Album Review: Sam Hunt’s ‘Southside’

Here's what we thought of 'Southside.'

Album Review: Sam Hunt’s ‘Southside’
Sam Hunt; Photo credit Connor Dwyer

Sam Hunt pulls back the curtain on the person underneath the artist on his new album, Southside. Hunt’s highly anticipated sophomore project stands as an exploration of his innermost thoughts wrapped around the hip-hop-meets-country production he’s famous for. It seems as though the superstar is processing a time of instability he experienced between his blockbuster debut Montevallo in 2014 and his second studio installment, exploring the dark days of his past through the art of song.

Hunt essentially released the album in fragments over the past six years, as it comes tailor made with the bona fide smash, “Body Like a Back Road,” follow up single “Downtown’s Dead” first hit of the new era, “Kinfolks,” and the personal confession that is “Drinkin’ Too Much” that dropped in 2017. Raw emotion begins peeking through, setting the tone for a project where introspection, heartache and celebration all thrive.

Sam Hunt; Cover art courtesy of MCA Nashville
Sam Hunt; Cover art courtesy of MCA Nashville

Hunt opens the album with the striking “2016,” drawing the listener in with his mystifying voice and storytelling capabilities. With just a piercing vocal and gentle instrumentation, including a subtle steel guitar that adds an air of nostalgia, Hunt explores all the decisions he wishes he could reverse such as keeping random girls’ numbers in his phone and nights he spent partying on Broadway, inspiring him to wash himself of regret and go back to the person he loves. The acoustic-driven melody feels fresh for the singer who introduced himself to the world with his Georgia boy swagger on early hits like “Take Your Time,” calling on the “three chords and the truth” mentality to tell his story. Hunt continues down this divergent path with “Hard to Forget,” a hip-hop infused bop about a woman he’s not over as much as he thought he was. His decision to sample Webb Pierce’s “There Stands the Glass” adds a unique touch that proves Hunt has a deeper knowledge and respect for classic country music than his critics may have accounted for. Pierce’s potent lyrics about drowning one’s sorrows in a tall glass of something strong while pondering about the person you can’t get off your mind is fitting alongside Hunt’s modern interpretation of seeing an ex everywhere he goes, exhibited through the clever hook “you’re playing hard to forget.”

He leans into his old tricks on “Kinfolks,” which feels like a continuation of his pre-Southside work more so than the new flavor he demonstrates with songs like “2016.” “Kinfolks” acts as part two of “Take Your Time” where instead of simply wanting to steal a few moments with the woman who has piqued his interest, he’s determined to get personal, eager to take her to the Georgia pines he grew up around and meet the family and community that raised him. The theme of young love takes center stage on “Young Once,” Hunt reminiscing about the cheap thrills of youth and appreciating the passion that comes with acting on one’s emotions in youthful innocence. Meanwhile, “Let it Down” is a certified banger with its enticing blend of hip-hop bass and a banjo lick that’s bound to be a fan favorite.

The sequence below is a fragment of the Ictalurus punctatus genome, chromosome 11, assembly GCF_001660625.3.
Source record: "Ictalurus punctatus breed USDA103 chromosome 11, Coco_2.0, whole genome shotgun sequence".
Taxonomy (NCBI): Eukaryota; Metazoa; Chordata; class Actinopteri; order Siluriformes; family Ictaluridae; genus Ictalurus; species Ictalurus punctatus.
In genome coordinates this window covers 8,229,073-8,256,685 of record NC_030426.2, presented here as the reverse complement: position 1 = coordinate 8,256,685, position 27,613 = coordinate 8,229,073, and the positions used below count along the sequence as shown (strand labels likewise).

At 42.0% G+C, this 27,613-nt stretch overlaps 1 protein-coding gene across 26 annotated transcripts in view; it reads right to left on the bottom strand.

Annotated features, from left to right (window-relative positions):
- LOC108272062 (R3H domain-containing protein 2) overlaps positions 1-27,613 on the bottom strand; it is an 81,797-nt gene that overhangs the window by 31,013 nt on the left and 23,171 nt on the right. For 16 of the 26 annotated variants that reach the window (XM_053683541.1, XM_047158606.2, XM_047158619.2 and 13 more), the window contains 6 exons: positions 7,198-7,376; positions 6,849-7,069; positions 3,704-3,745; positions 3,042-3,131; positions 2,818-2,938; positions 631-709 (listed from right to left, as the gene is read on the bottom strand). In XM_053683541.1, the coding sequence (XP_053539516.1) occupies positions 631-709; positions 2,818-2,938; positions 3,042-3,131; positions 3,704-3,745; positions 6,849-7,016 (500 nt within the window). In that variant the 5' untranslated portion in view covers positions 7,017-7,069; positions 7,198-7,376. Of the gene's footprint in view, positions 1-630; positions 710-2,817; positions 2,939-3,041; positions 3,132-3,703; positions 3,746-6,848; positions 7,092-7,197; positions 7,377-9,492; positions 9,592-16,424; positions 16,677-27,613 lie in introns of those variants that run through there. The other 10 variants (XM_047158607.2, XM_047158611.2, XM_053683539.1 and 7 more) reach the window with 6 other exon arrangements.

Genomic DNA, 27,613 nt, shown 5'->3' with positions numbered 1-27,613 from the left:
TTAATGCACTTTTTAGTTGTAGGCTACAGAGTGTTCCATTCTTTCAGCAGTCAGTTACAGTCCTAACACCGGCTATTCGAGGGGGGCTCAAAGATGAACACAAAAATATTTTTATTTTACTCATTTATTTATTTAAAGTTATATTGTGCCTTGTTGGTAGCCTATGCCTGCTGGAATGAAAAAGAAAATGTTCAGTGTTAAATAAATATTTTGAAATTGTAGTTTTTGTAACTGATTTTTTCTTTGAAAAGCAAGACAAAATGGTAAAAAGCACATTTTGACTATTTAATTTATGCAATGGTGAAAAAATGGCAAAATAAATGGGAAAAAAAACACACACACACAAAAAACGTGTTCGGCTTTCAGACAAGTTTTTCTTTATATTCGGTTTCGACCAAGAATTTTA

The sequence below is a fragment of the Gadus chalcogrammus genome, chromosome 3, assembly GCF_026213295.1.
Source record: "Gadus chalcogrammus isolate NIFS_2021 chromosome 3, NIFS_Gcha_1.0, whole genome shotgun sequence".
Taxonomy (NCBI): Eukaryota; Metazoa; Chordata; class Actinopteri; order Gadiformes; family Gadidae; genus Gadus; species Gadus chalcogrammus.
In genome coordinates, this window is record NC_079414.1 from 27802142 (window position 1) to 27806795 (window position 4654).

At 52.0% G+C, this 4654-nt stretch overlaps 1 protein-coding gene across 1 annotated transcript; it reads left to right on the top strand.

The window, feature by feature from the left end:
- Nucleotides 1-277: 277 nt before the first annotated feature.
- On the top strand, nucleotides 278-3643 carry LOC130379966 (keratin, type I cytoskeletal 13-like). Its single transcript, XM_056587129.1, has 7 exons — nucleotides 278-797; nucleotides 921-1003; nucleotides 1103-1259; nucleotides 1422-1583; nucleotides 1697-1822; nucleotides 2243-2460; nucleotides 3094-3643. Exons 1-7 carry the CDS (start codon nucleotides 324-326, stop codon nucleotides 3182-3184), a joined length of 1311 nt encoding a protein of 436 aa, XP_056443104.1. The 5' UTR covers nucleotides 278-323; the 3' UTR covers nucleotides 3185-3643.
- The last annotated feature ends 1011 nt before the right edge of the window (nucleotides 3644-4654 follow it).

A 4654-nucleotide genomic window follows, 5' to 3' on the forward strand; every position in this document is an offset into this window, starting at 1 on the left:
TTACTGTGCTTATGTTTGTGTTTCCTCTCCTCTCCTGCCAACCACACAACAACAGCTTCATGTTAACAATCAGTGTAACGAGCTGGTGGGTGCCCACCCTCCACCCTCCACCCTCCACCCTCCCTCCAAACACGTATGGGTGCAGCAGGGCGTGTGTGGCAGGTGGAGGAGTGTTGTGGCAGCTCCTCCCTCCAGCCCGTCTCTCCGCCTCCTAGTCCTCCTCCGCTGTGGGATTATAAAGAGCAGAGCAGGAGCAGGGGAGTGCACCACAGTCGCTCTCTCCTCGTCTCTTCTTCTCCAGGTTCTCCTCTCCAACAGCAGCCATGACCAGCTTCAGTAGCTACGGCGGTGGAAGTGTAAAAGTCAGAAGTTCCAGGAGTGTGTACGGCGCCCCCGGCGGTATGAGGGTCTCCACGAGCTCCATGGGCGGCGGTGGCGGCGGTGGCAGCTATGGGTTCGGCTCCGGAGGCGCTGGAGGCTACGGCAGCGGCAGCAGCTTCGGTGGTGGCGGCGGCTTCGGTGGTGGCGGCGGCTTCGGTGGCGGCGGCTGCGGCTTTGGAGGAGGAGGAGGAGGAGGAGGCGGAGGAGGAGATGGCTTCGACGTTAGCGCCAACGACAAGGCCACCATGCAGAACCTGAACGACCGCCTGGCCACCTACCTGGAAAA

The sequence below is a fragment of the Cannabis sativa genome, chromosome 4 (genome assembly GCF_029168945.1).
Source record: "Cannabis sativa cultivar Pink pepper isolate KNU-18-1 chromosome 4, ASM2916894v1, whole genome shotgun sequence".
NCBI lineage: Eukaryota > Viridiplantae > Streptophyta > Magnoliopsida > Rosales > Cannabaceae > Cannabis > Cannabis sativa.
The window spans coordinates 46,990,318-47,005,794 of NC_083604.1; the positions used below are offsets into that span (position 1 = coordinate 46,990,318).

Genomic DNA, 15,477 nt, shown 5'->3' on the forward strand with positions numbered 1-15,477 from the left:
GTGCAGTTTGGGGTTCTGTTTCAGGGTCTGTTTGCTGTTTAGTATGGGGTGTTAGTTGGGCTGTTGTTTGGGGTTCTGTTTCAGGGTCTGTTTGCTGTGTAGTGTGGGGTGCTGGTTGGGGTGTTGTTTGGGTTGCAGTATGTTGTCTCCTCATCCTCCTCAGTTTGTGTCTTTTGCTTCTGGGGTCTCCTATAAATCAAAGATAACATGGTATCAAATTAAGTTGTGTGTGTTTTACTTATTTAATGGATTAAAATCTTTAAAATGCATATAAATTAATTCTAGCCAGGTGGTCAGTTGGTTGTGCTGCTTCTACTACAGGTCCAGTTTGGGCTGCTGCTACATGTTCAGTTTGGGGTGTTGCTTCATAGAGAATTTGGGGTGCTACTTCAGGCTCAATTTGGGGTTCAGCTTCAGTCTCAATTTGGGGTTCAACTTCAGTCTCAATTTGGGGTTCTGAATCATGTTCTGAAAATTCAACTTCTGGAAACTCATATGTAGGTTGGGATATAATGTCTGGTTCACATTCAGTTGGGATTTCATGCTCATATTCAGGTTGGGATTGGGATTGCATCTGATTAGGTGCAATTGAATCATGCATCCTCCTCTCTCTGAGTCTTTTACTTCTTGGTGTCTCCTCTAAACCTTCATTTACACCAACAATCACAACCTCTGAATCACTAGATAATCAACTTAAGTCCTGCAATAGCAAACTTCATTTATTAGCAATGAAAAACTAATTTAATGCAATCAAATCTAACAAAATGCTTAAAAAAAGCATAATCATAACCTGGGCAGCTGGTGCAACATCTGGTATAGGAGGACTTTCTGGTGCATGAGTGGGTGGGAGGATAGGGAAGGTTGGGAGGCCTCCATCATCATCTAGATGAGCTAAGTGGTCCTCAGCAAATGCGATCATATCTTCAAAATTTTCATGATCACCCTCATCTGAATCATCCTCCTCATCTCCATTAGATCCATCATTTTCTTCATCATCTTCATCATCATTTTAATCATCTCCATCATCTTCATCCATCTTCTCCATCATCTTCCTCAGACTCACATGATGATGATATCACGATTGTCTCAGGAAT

But Hunt takes a bold step with “That Ain’t Beautiful.” Though he takes a hard look at his own decision making in “2016,” he turns the table on his female counterpart, who cloaks herself in superficiality and destructive behavior like taking Adderall in the bathroom at a club with strangers to causing drama at a friend’s wedding because her date was checking out another woman on Instagram. Hunt holds a mirror up to her disreputable habits while encouraging her “that ain’t beautiful, no that ain’t you, you can do better,” he croons over a smooth, pulsing beat. Hunt continues to reveal layers of honesty on “Sinning With You,” a personal reflection on the repressive traditions he was raised on. The hit maker sings of his conflicting feelings finding purity and sanctuary in the arms of a lover and a relationship that would be deemed sin worthy, exploring this complicated dynamic through lyrics, “I know what it feels like, crossing the line, but I never felt shame, never felt sorry, never felt guilty touching your body.” He balances this with the amusing title “Breaking Up Was Easy in the 90’s” that has him detailing the millennial plight of watching your ex move on through social media – which especially stings when they’re moving on faster than you are.  

But Hunt unites these pain-soaked vignettes in the autobiographical, “Drinkin’ Too Much.” The song acts as an open letter to his now-wife Hannah Fowler during an intense period of separation before they wed in 2017. The song unfolds as a series of unfiltered confessions as Hunt spends the first verse apologizing for robbing her of her privacy with his life in the limelight. Though Hunt takes responsibility for the emotional turmoil he put her through, he also explores how he was living in his own personal hell, whether performing live while under the influence or reflecting on their heart-wrenching breakup at a hotel in Phoenix. “Hannah Lee I’m on my way to you, nobody can love you like I do, I don’t know what Imma say to you, but I know there ain’t no way we’re through,” he begs, his vocal delivery and the production capturing the longing and emptiness he felt at the time. These mark the final words on the album before it ends with a string of cinematic piano notes that linger like the end credits of a movie.

Hunt has a specific way of balancing slick production with his words that paint broad brushstrokes on the introspective project. The modern trailblazer feels revitalized on Southside, moving the ticker forward enough to indicate that he has evolved while solidifying his ability to establish a distinct sound and lyrical prowess that continues to captivate the country audience.